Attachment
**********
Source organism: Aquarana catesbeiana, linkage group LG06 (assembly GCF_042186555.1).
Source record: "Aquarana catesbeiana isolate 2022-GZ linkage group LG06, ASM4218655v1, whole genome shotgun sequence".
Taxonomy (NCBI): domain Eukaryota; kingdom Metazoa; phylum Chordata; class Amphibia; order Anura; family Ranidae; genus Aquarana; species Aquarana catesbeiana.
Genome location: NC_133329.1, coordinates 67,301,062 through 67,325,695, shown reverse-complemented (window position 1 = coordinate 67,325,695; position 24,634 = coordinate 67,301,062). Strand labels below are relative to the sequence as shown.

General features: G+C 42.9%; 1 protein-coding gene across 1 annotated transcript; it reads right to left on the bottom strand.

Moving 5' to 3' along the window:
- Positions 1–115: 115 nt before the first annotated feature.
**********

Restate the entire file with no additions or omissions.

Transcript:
Source organism: Aquarana catesbeiana, linkage group LG06 (assembly GCF_042186555.1).
Source record: "Aquarana catesbeiana isolate 2022-GZ linkage group LG06, ASM4218655v1, whole genome shotgun sequence".
Taxonomy (NCBI): domain Eukaryota; kingdom Metazoa; phylum Chordata; class Amphibia; order Anura; family Ranidae; genus Aquarana; species Aquarana catesbeiana.
Genome location: NC_133329.1, coordinates 67,301,062 through 67,325,695, shown reverse-complemented (window position 1 = coordinate 67,325,695; position 24,634 = coordinate 67,301,062). Strand labels below are relative to the sequence as shown.

General features: G+C 42.9%; 1 protein-coding gene across 1 annotated transcript; it reads right to left on the bottom strand.

Moving 5' to 3' along the window:
- Positions 1–115: 115 nt before the first annotated feature.